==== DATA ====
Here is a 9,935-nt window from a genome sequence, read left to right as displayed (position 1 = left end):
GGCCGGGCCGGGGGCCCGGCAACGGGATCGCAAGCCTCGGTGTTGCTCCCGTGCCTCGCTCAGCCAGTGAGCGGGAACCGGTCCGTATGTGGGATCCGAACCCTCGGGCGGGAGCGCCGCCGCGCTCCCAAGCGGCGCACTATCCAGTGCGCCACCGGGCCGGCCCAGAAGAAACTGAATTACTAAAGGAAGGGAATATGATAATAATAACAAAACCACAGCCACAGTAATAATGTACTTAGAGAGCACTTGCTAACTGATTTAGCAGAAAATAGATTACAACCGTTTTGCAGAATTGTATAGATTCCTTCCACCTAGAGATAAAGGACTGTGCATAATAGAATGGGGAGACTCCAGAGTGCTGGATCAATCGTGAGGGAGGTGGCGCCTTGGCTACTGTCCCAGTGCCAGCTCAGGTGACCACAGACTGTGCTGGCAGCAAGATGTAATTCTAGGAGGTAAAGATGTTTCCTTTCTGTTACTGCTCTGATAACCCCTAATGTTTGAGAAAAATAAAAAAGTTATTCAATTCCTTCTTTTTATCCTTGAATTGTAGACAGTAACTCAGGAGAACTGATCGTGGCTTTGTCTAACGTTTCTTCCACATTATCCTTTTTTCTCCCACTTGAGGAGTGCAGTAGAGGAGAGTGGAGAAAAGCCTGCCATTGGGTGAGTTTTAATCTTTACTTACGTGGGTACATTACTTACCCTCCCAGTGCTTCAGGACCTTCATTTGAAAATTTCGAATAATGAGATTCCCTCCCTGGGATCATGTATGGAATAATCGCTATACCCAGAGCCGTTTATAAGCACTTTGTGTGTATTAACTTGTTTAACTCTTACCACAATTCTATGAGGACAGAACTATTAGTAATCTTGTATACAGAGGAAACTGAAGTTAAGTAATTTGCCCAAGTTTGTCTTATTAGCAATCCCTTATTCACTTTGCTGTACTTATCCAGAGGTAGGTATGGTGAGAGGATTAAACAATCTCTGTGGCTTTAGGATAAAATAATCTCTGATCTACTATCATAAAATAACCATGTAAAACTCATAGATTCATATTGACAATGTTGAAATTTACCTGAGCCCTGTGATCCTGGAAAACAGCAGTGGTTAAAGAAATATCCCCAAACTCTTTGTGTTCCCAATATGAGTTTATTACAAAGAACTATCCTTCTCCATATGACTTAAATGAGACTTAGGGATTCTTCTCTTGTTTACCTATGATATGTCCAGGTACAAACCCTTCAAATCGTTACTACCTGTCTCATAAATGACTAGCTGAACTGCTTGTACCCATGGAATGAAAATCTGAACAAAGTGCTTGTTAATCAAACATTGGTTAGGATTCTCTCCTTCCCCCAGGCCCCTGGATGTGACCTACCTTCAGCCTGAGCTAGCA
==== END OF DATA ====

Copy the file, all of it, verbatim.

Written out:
Here is a 9,935-nt window from a genome sequence, read left to right as displayed (position 1 = left end):
GGCCGGGCCGGGGGCCCGGCAACGGGATCGCAAGCCTCGGTGTTGCTCCCGTGCCTCGCTCAGCCAGTGAGCGGGAACCGGTCCGTATGTGGGATCCGAACCCTCGGGCGGGAGCGCCGCCGCGCTCCCAAGCGGCGCACTATCCAGTGCGCCACCGGGCCGGCCCAGAAGAAACTGAATTACTAAAGGAAGGGAATATGATAATAATAACAAAACCACAGCCACAGTAATAATGTACTTAGAGAGCACTTGCTAACTGATTTAGCAGAAAATAGATTACAACCGTTTTGCAGAATTGTATAGATTCCTTCCACCTAGAGATAAAGGACTGTGCATAATAGAATGGGGAGACTCCAGAGTGCTGGATCAATCGTGAGGGAGGTGGCGCCTTGGCTACTGTCCCAGTGCCAGCTCAGGTGACCACAGACTGTGCTGGCAGCAAGATGTAATTCTAGGAGGTAAAGATGTTTCCTTTCTGTTACTGCTCTGATAACCCCTAATGTTTGAGAAAAATAAAAAAGTTATTCAATTCCTTCTTTTTATCCTTGAATTGTAGACAGTAACTCAGGAGAACTGATCGTGGCTTTGTCTAACGTTTCTTCCACATTATCCTTTTTTCTCCCACTTGAGGAGTGCAGTAGAGGAGAGTGGAGAAAAGCCTGCCATTGGGTGAGTTTTAATCTTTACTTACGTGGGTACATTACTTACCCTCCCAGTGCTTCAGGACCTTCATTTGAAAATTTCGAATAATGAGATTCCCTCCCTGGGATCATGTATGGAATAATCGCTATACCCAGAGCCGTTTATAAGCACTTTGTGTGTATTAACTTGTTTAACTCTTACCACAATTCTATGAGGACAGAACTATTAGTAATCTTGTATACAGAGGAAACTGAAGTTAAGTAATTTGCCCAAGTTTGTCTTATTAGCAATCCCTTATTCACTTTGCTGTACTTATCCAGAGGTAGGTATGGTGAGAGGATTAAACAATCTCTGTGGCTTTAGGATAAAATAATCTCTGATCTACTATCATAAAATAACCATGTAAAACTCATAGATTCATATTGACAATGTTGAAATTTACCTGAGCCCTGTGATCCTGGAAAACAGCAGTGGTTAAAGAAATATCCCCAAACTCTTTGTGTTCCCAATATGAGTTTATTACAAAGAACTATCCTTCTCCATATGACTTAAATGAGACTTAGGGATTCTTCTCTTGTTTACCTATGATATGTCCAGGTACAAACCCTTCAAATCGTTACTACCTGTCTCATAAATGACTAGCTGAACTGCTTGTACCCATGGAATGAAAATCTGAACAAAGTGCTTGTTAATCAAACATTGGTTAGGATTCTCTCCTTCCCCCAGGCCCCTGGATGTGACCTACCTTCAGCCTGAGCTAGCA